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Wednesday, October 17, 2012

55 Cancri in the Skies with Diamonds

I was recently considered as an interviewee for Radio-Canada (I knew being fluent in French would pay off someday!) to be the "expert" about a recently characterized "diamond planet". I did a lot of research on this new discovery, but I didn't end up doing the interview. Since I hate letting good research go to waste, I thought I'd talk about it here!

Artist's concept of 55 Cancri e - Credit: NASA/REUTERS

This extra-solar planet was first discovered in 2004 (by McArthur et al.) orbiting around the star 55 Cancri A, a sun-like star about 40 light years away in the constellation Cancer. It has the designation "A" because it is in a wide binary system with a much smaller red dwarf companion. McArthur and company discovered the planet by the radial velocity method, that is, by looking at the Doppler shift of 55 Cancri A due to the wobble caused by the gravitational pull of 55 Cancri e. Sort of like this:

Image stolen from Wikipedia

The radial velocity measurement gave astronomers an approximate mass for this planet, and also the orbital period, but it wasn't until recently, when, in 2011, 55 Cancri e was observed transiting its host star (by Winn et al.), that we were able to determine how large this planet is. The transit measurements, by the way, were taken with the MOST satellite, which is the only Canadian Space Telescope. It looks kind of like a suitcase:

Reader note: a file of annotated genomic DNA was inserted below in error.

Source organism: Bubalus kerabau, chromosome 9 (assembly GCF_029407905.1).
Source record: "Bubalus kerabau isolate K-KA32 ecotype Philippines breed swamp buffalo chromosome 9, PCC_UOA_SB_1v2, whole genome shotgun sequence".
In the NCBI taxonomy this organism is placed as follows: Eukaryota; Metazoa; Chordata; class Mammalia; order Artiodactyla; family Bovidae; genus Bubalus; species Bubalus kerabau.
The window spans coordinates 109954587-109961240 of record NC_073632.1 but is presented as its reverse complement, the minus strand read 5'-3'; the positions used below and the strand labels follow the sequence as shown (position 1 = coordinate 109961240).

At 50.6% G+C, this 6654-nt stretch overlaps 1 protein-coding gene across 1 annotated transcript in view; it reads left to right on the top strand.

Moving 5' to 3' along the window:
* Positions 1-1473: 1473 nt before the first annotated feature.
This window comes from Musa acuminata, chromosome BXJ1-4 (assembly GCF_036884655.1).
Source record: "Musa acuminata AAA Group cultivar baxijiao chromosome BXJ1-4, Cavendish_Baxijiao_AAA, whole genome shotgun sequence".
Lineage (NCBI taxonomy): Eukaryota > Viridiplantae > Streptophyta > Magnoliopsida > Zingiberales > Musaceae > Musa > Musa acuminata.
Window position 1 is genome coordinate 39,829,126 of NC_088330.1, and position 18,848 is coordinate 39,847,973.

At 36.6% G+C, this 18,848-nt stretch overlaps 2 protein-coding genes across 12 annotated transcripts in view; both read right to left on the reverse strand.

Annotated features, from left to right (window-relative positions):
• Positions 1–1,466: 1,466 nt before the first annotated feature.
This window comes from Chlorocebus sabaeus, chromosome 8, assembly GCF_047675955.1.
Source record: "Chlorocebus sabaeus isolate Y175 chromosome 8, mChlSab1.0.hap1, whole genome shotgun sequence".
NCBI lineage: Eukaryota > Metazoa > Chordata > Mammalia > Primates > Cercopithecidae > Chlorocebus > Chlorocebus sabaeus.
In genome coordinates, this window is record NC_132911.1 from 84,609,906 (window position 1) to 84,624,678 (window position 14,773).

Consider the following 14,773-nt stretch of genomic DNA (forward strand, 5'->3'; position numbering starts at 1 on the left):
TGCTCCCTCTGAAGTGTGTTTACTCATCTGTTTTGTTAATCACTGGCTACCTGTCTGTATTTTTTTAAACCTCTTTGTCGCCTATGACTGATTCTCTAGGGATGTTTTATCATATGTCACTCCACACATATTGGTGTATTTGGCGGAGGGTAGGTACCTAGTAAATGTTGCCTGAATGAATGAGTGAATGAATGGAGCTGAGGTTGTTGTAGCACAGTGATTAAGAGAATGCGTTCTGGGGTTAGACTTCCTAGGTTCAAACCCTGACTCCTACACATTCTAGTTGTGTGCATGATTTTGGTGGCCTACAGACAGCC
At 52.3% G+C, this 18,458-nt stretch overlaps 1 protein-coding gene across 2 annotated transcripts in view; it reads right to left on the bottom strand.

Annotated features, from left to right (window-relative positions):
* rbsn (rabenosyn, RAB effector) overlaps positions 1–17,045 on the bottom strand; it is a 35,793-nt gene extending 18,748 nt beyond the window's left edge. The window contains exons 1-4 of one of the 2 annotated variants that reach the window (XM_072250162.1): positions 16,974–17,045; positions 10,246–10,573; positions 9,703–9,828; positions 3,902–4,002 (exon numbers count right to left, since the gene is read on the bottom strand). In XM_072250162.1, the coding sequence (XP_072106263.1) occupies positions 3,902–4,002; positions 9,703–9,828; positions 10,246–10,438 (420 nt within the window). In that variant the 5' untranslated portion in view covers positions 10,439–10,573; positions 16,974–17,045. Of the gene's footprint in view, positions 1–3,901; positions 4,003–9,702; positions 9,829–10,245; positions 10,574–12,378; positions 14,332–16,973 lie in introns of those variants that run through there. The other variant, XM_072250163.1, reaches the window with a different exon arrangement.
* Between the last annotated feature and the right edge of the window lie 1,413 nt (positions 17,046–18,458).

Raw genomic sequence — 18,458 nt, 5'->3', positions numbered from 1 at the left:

Image stolen from UBC's MOST website

Anyway, based on the transit and radial velocity data, it was determined that 55 Cancri e is eight times as massive as the Earth, and its radius is twice that of the Earth's. That would give it a surface gravity about twice as large as on Earth. In addition, its orbital period (or year) is only 18 hours long, which would give it a surface temperature of over 2000 degrees Celsius! We shouldn't go around calling this a second Earth any time soon... it's hot and heavy over there!

The most recent development, which made the news last week, is that astronomers (Madhusudhan et al.) now think that this planet might be made primarily out of carbon. That would mean that it would have an iron core, a layer of diamond (which might be 3 times as massive as the Earth), and a molten graphite surface. Previously, it was hypothesized that 55 Cancri e might have a rocky core like the Earth's surrounded by a layer of super-heated water. That assumes, of course, that it's made of the same sort of rocky stuff as in our own solar system which is primarily oxygen-based.

The plot above shows the radius versus mass of several extra-solar planets, including 55 Cancri e as the red and blue dots (these represent two different measurements). The different curves represent various models based on the composition of the planet, and a primarily carbon-based planet seems to make sense in this case. It helps that the host star appears to have more carbon than our own sun, and that a superheated water layer would be extremely volatile. More measurements, of course, will help determine the exact composition of the planet.

This is the first extra-solar planet that is thought to be made of diamond (unless you count that "diamond planet" I talked about last year), and if 55 Cancri e turns out to be carbon-based, it would revolutionize how we think of planet composition. We usually think of planets being composed of mostly the same stuff as in our own solar system, but there's no reason why some planetary systems couldn't be made up of slightly different stuff!